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Hepatocellular Carcinoma Case Studies

Therapeutic Approach for HCC Progression

Richard S. Finn, MD
Published Online:Apr 25, 2018
In this case-based interview, Richard S. Finn, MD, discusses the case of a 59-year-old male patient who presents with metastatic liver cancer and the therapeutic management of his disease before and after progression.

Managing Metastatic Hepatocellular Carcinoma


Richard S. Finn, MD: We are now a year later and the patient has been managed on sorafenib with what appears to be a good response initially but now has evidence of progression. The patient has apparently tolerated sorafenib during this period of time, and imaging shows new lesions in the lung. It would not be unreasonable to consider biopsying these lesions to document extrahepatic disease. While I think most likely this is liver cancer, sometimes at the first sight of progression, I tend to do a biopsy. This patient did have a biopsy at presentation so maybe that would be necessary. But, again, that would be something to do.

As far as therapeutically, we are now in the era of second-line treatment, and there are several treatments available. One would be regorafenib, which has been shown to improve survival versus placebo. The RESORCE study was the first phase III study to show a survival benefit of a systemic treatment after progression on sorafenib. And in the United States, we now have the availability to use nivolumab. Nivolumab received accelerated approval based on a moderately-sized single-arm phase II study, which showed response rates of around 15%. And very intriguingly for the patients who did respond, they had a very long duration of response, at least 16 months.

So, these are 2 options that are currently available. Also, a clinical trial would be appropriate. And recently, we saw data at GI ASCO with cabozantinib in a similar setting. Patients who progressed on sorafenib were randomized to cabozantinib, the multikinase inhibitor against VEGF, as well as c-MET, and AXL versus placebo and this also showed a survival advantage, though at this time, that’s not FDA approved.

This patient was started on regorafenib and as we discussed, there’s strong eye-level evidence that regorafenib improves survival in patients treated with sorafenib. The patient tolerated sorafenib. The patient had some response to sorafenib. And if we looked at the data from the RESORCE study, we see that there’s a clear survival advantage with a decrease in the risk of death of about 35% with the addition of regorafenib after progression. The patient tolerated sorafenib well, which makes us think that they could tolerate regorafenib as well. We’ve seen data that for patients who go on the sequence of sorafenib to regorafenib in the context of the RESORCE study, survival was out over 24 months, which is very intriguing because that is a very big number. It’s not a number we’ve seen in the setting of advanced liver cancer. And I think it’s a very reasonable approach.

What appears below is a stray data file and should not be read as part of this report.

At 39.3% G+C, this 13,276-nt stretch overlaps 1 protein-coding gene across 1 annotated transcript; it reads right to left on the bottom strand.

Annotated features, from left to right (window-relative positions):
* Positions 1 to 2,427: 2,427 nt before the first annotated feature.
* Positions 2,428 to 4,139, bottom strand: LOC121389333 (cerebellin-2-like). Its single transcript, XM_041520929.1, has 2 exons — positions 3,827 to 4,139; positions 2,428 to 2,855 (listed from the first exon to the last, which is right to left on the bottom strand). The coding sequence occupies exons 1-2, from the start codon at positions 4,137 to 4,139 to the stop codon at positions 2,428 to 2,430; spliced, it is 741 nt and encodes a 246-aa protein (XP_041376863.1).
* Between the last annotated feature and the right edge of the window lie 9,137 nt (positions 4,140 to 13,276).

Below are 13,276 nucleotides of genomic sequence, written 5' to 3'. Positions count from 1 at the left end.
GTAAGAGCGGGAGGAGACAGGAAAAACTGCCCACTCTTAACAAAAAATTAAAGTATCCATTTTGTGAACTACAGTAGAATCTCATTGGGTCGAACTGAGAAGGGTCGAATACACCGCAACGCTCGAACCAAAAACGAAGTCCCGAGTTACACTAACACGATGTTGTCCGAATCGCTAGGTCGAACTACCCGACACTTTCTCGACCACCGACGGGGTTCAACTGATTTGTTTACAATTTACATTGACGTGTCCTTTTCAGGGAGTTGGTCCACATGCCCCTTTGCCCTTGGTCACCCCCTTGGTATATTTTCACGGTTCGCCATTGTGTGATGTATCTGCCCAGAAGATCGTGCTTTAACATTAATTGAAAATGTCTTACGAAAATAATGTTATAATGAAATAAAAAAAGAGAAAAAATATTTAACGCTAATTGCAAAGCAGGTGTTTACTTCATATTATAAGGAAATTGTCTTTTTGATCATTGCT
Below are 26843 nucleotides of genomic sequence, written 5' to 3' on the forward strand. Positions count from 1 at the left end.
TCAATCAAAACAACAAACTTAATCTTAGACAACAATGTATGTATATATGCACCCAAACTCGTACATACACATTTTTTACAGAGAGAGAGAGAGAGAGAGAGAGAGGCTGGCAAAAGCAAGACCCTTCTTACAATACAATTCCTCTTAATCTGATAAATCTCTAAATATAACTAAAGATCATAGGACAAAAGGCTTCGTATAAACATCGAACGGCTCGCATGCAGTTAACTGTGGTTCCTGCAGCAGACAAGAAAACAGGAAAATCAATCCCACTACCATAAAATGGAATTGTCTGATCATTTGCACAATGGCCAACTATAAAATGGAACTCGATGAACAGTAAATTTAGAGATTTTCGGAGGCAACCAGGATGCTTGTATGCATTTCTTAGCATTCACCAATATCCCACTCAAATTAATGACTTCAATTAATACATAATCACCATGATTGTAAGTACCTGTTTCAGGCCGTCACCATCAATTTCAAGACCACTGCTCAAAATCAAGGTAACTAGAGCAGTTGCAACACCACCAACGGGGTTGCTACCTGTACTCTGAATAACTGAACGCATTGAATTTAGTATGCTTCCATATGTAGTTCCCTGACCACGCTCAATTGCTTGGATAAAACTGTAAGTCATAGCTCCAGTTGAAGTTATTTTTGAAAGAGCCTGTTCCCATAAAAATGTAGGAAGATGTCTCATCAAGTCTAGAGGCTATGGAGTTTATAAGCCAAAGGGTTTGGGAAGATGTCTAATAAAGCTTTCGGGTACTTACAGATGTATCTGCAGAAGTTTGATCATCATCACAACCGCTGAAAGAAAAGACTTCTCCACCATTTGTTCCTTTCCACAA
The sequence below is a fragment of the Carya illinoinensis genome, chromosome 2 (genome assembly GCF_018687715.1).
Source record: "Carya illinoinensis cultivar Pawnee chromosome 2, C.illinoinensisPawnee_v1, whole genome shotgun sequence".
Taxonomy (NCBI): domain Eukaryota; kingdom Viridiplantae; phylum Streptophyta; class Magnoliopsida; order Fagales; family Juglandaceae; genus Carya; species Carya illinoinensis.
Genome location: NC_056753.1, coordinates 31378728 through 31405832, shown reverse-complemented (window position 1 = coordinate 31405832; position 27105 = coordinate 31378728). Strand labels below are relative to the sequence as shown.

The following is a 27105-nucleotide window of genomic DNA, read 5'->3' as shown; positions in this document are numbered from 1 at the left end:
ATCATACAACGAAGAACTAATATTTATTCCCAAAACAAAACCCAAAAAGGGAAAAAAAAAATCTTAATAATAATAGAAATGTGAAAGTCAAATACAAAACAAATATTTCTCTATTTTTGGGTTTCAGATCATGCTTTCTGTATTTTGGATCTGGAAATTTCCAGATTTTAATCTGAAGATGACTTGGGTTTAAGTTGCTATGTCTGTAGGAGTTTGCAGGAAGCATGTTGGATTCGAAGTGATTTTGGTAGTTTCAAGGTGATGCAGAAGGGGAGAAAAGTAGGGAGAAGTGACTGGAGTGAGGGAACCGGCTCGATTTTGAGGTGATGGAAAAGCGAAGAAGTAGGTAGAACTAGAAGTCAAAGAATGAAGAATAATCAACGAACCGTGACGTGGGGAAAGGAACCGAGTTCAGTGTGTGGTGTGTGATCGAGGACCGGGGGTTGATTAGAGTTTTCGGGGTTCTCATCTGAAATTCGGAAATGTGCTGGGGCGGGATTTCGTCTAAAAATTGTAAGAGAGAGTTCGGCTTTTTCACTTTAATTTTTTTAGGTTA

Similarly, nivolumab is approved for a patient like this. We know that immunotherapy agents are really changing the landscape of oncology and cancer medicine. And the hope with the immunotherapy agents is that when patients respond, that they respond very well. But still, we are not able to identify the patients who do respond. I think it’s important that patients have the option to get this drug sometime during their care while we’re waiting for the phase III results to read out with pembrolizumab as well as nivolumab in the frontline setting.

For inclusion into the RESORCE study, patients had to tolerate a minimum dose of sorafenib for a minimum period of time. The feeling is that by selecting patients with those characteristics, regorafenib is more tolerable in this patient population. This patient was on full-dose sorafenib for almost a year and appears to have tolerated it well with good disease control. So, I think I can expect this patient to tolerate regorafenib similarly. That’s not to say that if a patient does not tolerate sorafenib that they won’t tolerate regorafenib, but you would probably approach that patient a little more cautiously.

Transcript edited for clarity.

February 2017

  • A 59-year-old man with presented with RUQ pain and fatigue.
  • PMH: Cirrhosis, HCV infection
  • SH: lives alone, drinks alcohol daily (~15 drinks/week)
  • ECOG, 0
  • Laboratory findings:
    • AFP: 677 IU/mL
    • Platelets: 144,000 cells/mm3
    • INR, 1.7
    • Bilirubin: 1.8 mg/dL
    • Albumin: 3.9 g/dL
    • Hepatic encephalopathy: none
    • Ascites: mild
  • Child-Pugh A
  • Abdominal CT scan showed a large mass (8.6 cm) involving hepatic segments IV and VIII with portal vein infiltration, diffuse 1.0-cm to 1.5-cm nodules in the right hepatic lobe; 1.5-cm left portal vein thrombosis
  • Surgical consult, unresectable based on tumor size and portal vein invasion
  • Biopsy findings showed grade 3 hepatocellular carcinoma, marked fibrosis  
  • The patient was treated with TACE; dynamic liver computed tomography at 1 month showed a partial response; repeat TACE showed no additional response
  • The patient was started on sorafenib
  • Imaging at 2 and 6 months showed a partial response with marked regression of the hepatic mass and smaller nodules.

February 2018

  • The patient reports feeling fatigue, requiring rest during the day, but continues to work full-time
  • CT of chest, abdomen, and pelvis showed new pulmonary nodules (2.0 cm and 3.1 cm) consistent with metastatic disease
  • ECOG, 1
  • He was started on regorafenib 160 mg daily
  • After 2 weeks on therapy he developed grade 2 hand-foot syndrome which resolved after dose reduction to 120 mg daily
  • After 3 months the patient has stable disease and improvement of symptoms
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